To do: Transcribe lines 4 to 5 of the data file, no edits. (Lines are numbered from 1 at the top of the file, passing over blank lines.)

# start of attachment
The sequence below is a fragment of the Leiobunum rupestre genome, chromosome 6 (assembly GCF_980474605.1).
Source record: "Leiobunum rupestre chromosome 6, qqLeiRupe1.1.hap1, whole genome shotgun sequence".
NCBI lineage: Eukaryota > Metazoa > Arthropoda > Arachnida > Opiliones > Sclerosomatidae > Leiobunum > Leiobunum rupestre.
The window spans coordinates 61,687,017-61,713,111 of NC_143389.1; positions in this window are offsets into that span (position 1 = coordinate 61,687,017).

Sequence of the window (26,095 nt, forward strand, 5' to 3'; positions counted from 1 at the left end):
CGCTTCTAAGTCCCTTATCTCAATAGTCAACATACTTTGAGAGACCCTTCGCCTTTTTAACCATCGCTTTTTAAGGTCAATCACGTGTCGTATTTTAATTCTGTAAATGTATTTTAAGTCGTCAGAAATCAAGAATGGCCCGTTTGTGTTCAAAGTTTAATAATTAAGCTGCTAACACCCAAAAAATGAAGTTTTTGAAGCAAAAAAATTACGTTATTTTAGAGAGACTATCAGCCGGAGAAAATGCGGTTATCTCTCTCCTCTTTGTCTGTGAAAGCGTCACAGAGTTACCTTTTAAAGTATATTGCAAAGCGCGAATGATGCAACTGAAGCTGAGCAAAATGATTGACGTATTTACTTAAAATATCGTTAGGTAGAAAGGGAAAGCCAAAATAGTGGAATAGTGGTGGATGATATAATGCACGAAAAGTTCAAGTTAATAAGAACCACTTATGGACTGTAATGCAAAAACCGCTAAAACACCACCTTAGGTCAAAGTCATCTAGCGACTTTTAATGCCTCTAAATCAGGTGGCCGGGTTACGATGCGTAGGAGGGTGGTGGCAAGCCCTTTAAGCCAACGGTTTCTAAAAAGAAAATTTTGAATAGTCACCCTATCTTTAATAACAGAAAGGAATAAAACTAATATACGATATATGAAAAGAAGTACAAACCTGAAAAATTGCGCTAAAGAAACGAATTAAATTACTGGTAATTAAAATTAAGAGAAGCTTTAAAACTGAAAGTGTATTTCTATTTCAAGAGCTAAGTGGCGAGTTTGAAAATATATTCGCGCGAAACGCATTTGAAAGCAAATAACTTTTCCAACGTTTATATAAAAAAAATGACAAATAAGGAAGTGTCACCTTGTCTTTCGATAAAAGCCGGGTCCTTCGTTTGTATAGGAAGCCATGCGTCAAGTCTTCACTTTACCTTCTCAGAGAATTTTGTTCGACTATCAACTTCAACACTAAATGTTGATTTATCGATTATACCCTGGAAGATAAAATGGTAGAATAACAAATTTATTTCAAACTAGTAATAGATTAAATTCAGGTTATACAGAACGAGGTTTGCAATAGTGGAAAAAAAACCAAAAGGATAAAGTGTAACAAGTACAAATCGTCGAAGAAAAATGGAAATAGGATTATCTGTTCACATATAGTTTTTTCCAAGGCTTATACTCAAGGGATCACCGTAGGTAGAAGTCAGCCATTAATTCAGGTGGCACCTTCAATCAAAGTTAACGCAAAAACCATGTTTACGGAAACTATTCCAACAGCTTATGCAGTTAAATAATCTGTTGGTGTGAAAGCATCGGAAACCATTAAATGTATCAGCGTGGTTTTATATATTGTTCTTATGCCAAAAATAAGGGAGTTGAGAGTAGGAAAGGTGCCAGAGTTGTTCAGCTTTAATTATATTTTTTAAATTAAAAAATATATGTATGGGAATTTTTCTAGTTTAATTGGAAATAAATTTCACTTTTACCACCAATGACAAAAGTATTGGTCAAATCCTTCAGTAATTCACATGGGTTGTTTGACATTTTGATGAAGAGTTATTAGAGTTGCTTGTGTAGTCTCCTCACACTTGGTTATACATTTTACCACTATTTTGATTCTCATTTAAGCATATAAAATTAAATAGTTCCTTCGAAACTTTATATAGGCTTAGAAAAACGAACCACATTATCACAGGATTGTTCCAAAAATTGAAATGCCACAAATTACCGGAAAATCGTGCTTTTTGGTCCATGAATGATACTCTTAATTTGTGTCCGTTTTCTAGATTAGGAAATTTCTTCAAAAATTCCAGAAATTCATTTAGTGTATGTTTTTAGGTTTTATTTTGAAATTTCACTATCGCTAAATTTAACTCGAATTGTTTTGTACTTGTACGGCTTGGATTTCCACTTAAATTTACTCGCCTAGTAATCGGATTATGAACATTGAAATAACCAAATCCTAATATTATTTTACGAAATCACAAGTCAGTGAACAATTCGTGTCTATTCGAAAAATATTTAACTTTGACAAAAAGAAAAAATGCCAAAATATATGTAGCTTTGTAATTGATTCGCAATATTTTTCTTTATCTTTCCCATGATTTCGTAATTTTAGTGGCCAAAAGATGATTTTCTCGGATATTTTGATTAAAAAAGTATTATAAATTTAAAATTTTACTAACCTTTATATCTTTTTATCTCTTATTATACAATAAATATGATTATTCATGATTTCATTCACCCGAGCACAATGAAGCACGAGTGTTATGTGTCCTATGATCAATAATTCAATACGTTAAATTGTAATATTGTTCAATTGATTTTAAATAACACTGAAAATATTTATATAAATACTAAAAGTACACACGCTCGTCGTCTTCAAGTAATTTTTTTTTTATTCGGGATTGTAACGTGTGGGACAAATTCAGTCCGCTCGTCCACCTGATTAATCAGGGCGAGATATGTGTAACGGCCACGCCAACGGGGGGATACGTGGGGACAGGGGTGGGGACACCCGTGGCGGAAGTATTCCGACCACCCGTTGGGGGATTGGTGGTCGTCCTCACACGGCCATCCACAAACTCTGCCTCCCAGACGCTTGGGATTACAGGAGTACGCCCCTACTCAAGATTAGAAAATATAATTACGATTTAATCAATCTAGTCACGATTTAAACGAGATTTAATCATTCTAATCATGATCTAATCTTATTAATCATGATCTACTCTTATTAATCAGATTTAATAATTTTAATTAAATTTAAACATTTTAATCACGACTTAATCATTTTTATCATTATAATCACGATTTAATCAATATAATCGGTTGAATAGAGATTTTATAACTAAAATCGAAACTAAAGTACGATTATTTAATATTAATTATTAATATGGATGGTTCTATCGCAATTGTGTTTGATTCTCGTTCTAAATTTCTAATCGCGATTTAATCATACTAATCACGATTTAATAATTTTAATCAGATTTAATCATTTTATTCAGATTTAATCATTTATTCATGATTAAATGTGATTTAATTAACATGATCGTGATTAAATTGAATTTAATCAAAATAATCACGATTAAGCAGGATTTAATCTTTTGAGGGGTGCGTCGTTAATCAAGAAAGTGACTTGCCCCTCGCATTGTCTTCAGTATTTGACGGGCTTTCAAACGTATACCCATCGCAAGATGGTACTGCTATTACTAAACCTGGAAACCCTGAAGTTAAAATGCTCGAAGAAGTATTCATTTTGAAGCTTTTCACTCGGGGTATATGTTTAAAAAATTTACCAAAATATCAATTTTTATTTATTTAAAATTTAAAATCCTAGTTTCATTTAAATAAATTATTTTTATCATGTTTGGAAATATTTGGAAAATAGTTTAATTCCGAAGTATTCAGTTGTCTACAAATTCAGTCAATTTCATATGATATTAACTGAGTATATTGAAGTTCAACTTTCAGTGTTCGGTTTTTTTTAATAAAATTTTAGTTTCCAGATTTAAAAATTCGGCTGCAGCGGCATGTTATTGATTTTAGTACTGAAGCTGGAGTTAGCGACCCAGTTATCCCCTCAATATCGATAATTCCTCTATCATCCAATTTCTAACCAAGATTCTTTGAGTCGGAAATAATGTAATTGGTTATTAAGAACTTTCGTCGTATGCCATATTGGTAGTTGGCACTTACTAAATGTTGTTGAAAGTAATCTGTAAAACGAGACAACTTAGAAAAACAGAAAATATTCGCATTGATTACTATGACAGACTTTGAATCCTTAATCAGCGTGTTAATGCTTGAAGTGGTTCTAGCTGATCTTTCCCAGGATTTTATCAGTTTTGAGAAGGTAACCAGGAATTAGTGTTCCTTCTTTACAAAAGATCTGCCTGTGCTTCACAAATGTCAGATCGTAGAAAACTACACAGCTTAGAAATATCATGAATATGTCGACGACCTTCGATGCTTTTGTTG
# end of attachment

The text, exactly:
The window spans coordinates 61,687,017-61,713,111 of NC_143389.1; positions in this window are offsets into that span (position 1 = coordinate 61,687,017).

Sequence of the window (26,095 nt, forward strand, 5' to 3'; positions counted from 1 at the left end):